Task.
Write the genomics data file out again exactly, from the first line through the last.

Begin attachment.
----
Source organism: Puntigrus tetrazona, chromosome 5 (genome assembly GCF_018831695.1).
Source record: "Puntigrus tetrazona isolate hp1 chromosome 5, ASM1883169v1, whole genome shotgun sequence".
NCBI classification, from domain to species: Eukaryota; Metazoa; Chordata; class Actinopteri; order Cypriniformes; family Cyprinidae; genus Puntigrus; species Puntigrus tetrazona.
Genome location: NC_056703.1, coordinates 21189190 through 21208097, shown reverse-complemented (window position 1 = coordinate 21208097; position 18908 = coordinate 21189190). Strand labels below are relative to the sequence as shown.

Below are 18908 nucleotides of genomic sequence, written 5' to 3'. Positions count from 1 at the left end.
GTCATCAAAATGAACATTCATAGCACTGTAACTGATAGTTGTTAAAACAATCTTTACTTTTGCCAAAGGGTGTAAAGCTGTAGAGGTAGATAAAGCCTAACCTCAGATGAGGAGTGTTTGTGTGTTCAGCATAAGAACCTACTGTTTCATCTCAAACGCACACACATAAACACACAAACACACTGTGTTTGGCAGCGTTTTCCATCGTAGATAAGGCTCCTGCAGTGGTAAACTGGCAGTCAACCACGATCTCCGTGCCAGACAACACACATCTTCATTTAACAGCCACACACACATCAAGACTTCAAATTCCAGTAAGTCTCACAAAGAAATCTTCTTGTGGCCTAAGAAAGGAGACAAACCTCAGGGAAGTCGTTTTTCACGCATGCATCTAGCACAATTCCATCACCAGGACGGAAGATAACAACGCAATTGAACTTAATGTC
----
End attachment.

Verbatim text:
Source organism: Puntigrus tetrazona, chromosome 5 (genome assembly GCF_018831695.1).
Source record: "Puntigrus tetrazona isolate hp1 chromosome 5, ASM1883169v1, whole genome shotgun sequence".
NCBI classification, from domain to species: Eukaryota; Metazoa; Chordata; class Actinopteri; order Cypriniformes; family Cyprinidae; genus Puntigrus; species Puntigrus tetrazona.
Genome location: NC_056703.1, coordinates 21189190 through 21208097, shown reverse-complemented (window position 1 = coordinate 21208097; position 18908 = coordinate 21189190). Strand labels below are relative to the sequence as shown.

Below are 18908 nucleotides of genomic sequence, written 5' to 3'. Positions count from 1 at the left end.
GTCATCAAAATGAACATTCATAGCACTGTAACTGATAGTTGTTAAAACAATCTTTACTTTTGCCAAAGGGTGTAAAGCTGTAGAGGTAGATAAAGCCTAACCTCAGATGAGGAGTGTTTGTGTGTTCAGCATAAGAACCTACTGTTTCATCTCAAACGCACACACATAAACACACAAACACACTGTGTTTGGCAGCGTTTTCCATCGTAGATAAGGCTCCTGCAGTGGTAAACTGGCAGTCAACCACGATCTCCGTGCCAGACAACACACATCTTCATTTAACAGCCACACACACATCAAGACTTCAAATTCCAGTAAGTCTCACAAAGAAATCTTCTTGTGGCCTAAGAAAGGAGACAAACCTCAGGGAAGTCGTTTTTCACGCATGCATCTAGCACAATTCCATCACCAGGACGGAAGATAACAACGCAATTGAACTTAATGTC